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J

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Discussion Starter #1
I keep having the limit switches go bad on my rear active aero, as I know well that others do too. I plan to eliminate these switches utilizing an infrared sensor detector pair and some solid state electronics, instead of mechanical switches. I've even thought of selling these once I get it working, perhaps even installing these for folks with this trouble, maybe having your spoiler motor assembly shipped to me, fixed, and sent back. Anyone interested in this?
 
M

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That would be great!!! If that is why mine doesn't work?! Took the motor out and cleaned it up, hooked it up directly to my battery and it worked fine, just didn't when I put it back on the car??????
 
J

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Yes, you are right! It does have something to do with cold temperatures. Cold seems to make the limit switches fail.

Mr. VR-4, your limit switches are exactly why it doesn't work. I've replaced them on 3 occasions, and they keep failing.

My solution is to use an infrared transmitter, which will send a beam of invisible light toward the gear that spins on the motor assembly. The reflected light will be measured by a detector. The "gear" that spins has a notch in it, that moves the limit switches (which keep failing). I'm going to capitalize on this notch. Here's how it works. When the notch passes in front of the beam, it will reduce the amplitude of the light reaching the detector. I will use a comparator chip to activate either a relay, or a transistor switch when a preset threshold is crossed. This will then switch off the motor when it has reached either the upper, or lower limits. Easy money! (I guess if you have a EE degree). I will "pot" the transmitter/detector pair (potting is a substance that you can place electronic parts in and it hardens). I can then drill two holes in it, making this the same size exactly as the factory limit switches.
Whatdayathink??
 
I

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Discussion Starter #5
Sounds like a great Idea - to bad we can't figgure out what kills the switches. Im forced to assume that they are just getting oxidized, how much amperage traverses the switch? does it run the motor directly or does it control a relay? Obviously optical is a generally more reliable and accurate way to go but wouldn't it be easier just to find a better switch instead of having to mount a P.C. somewhere?
 

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joe,
whatever man!!! as long as you can pull it off...where do I ship my wing too and to whom do I write the check??? but this will still work like b4 right? that will turn the active aero on at 45mph and will turn it off below that right???? So, do it my friend and let us all know how it goes!!!!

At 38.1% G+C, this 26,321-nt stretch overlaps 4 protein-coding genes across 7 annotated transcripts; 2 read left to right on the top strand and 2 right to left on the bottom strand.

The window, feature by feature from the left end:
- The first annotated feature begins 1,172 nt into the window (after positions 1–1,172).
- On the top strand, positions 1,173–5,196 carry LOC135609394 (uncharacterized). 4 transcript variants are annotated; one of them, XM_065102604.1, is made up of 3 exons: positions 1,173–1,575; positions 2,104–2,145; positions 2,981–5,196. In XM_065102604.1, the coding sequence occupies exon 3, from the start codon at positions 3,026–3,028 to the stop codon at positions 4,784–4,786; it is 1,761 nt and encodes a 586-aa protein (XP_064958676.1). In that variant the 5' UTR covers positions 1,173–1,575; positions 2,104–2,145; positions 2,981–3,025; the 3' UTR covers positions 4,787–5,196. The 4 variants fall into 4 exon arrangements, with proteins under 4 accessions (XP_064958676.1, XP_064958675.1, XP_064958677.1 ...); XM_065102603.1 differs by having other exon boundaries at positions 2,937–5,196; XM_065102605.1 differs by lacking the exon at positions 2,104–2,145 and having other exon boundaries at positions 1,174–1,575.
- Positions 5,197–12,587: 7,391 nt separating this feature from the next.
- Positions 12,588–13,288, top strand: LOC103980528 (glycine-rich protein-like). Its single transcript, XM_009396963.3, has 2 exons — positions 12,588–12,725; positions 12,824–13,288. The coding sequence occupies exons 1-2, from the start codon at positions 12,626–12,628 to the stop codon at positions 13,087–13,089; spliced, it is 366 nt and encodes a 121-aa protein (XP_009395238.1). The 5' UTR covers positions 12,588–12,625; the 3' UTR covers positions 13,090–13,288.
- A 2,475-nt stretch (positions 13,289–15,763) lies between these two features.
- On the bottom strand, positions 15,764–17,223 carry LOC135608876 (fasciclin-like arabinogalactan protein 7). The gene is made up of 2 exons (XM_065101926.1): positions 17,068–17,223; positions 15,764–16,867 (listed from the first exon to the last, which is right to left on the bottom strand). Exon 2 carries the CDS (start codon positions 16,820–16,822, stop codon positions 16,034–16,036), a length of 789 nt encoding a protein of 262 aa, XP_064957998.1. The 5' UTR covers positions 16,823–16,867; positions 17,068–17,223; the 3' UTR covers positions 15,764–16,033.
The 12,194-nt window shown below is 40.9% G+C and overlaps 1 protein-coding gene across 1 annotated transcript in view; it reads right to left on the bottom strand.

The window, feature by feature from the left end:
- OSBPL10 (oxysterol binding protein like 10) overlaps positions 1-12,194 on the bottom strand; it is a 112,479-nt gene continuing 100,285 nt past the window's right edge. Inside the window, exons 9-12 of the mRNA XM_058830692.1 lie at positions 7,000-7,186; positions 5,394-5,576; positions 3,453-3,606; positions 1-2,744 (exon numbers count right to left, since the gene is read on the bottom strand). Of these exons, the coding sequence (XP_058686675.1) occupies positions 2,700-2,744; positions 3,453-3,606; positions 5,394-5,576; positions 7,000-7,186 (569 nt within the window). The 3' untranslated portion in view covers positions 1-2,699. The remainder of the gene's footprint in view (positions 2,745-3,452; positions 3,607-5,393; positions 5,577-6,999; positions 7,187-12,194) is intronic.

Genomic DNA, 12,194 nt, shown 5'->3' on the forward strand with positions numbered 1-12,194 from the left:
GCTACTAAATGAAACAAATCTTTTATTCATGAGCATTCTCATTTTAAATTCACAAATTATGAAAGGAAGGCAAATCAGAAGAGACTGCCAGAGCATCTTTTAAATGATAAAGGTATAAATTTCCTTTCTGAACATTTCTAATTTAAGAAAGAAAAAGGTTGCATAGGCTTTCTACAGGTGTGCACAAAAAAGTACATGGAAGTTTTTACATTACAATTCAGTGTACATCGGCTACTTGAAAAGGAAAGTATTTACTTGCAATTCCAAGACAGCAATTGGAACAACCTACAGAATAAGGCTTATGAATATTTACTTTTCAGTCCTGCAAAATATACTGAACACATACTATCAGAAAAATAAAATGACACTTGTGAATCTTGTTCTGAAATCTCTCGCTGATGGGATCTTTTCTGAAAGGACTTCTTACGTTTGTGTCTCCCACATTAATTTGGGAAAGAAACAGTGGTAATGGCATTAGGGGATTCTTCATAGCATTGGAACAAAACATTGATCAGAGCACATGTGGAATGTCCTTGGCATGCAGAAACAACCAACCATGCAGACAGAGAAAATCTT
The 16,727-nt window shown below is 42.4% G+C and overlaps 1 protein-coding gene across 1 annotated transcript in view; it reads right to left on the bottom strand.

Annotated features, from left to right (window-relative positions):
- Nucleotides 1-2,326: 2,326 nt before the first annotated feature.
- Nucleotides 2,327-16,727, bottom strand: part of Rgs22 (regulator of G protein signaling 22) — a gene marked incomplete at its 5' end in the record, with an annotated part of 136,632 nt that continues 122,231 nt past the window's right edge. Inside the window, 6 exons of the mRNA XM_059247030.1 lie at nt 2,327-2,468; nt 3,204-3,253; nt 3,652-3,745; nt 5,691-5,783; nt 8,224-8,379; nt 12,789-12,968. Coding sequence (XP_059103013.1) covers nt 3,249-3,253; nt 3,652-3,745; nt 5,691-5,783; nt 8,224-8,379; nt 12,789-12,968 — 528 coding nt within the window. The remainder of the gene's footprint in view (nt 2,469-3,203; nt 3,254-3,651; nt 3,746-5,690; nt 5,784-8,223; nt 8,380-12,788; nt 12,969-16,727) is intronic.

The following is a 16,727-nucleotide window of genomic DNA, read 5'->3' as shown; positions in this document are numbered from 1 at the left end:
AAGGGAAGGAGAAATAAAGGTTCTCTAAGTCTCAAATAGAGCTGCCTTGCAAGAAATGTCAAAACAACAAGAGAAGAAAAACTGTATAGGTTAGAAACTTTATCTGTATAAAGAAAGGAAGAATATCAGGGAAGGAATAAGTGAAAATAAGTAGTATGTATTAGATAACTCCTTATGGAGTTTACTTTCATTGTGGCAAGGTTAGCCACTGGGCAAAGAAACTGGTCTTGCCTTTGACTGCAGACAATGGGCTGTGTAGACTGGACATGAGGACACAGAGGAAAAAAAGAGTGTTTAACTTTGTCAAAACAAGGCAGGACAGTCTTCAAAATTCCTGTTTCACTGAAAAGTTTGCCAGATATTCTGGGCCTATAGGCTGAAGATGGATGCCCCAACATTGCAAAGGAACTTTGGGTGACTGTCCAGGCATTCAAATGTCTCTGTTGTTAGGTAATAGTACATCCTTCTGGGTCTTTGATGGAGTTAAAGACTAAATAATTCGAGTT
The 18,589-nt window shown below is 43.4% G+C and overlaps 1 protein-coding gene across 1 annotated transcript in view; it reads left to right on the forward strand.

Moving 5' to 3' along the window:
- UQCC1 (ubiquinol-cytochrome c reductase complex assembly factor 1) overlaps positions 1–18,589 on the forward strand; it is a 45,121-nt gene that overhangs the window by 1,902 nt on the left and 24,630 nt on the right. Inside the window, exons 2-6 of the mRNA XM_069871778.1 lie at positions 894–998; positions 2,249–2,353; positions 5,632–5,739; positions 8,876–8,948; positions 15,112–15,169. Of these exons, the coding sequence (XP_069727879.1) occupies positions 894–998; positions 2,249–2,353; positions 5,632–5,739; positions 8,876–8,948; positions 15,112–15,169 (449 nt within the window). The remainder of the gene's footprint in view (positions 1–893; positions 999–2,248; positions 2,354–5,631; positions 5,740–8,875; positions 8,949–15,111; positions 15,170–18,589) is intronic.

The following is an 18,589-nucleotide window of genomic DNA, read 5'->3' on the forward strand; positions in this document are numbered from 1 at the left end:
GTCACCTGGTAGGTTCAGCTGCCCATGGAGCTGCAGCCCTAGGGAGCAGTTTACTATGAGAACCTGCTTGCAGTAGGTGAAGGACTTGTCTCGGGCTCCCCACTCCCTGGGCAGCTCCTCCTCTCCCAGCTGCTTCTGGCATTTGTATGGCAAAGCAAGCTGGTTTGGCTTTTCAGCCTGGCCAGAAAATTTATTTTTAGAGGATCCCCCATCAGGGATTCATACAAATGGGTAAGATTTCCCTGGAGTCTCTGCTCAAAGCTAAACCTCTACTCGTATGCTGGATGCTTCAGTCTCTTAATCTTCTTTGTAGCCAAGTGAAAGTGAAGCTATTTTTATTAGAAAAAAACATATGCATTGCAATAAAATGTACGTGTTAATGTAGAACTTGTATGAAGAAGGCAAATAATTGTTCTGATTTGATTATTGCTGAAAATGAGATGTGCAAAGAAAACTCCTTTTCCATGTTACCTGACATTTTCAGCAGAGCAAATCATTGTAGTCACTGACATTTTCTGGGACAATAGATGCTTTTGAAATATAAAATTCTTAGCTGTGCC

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Discussion Starter #7
when my avtive area went bad i took it apart and saw that there are two switches what went up and down as what happened was that my gear skiped a tooth or two and both switches were open put the gear back the way the wear marks showed and everything worked my active areo has busted two times and that was the case every time
 

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For what it's worth, I shut off the Active Aero when the temperature drops below 50 degrees. Cold air is tough on moving parts. I have to check the owners manual to see if there is anything about Active Aero in cold weather.

Joe, your idea using light instead of the microswitches is great! Please let us know if you get it working, maybe you can put together a part list and instructions?

Brian
 
J

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Discussion Starter #9
Aquiring the parts now. Checked into different components. I will be going tonight to get them. I will be checking the current flow through the switches, and try to determine the mode of failure. Right now, I suspect transient voltages causing arcing across the switch contacts which eventually make them fail. I'm not sure about why it the failure is higher during cold weather. I even went so far as to seal the unit with silicone, and the switches with silicone, so I doubt it is oxidation of the contacts. I'll keep everyone posted on how it is coming on building this. Due to the tight space, I doubt you can put in a switch that will handle much more current flow due to size constraints. I think that solid state is the way to go, also eliminating the mechanical aspects and another mode of failure. I believe there may be quite a bit of current flow through these switches. I'll post my findings, so hang tight.

Joe
 
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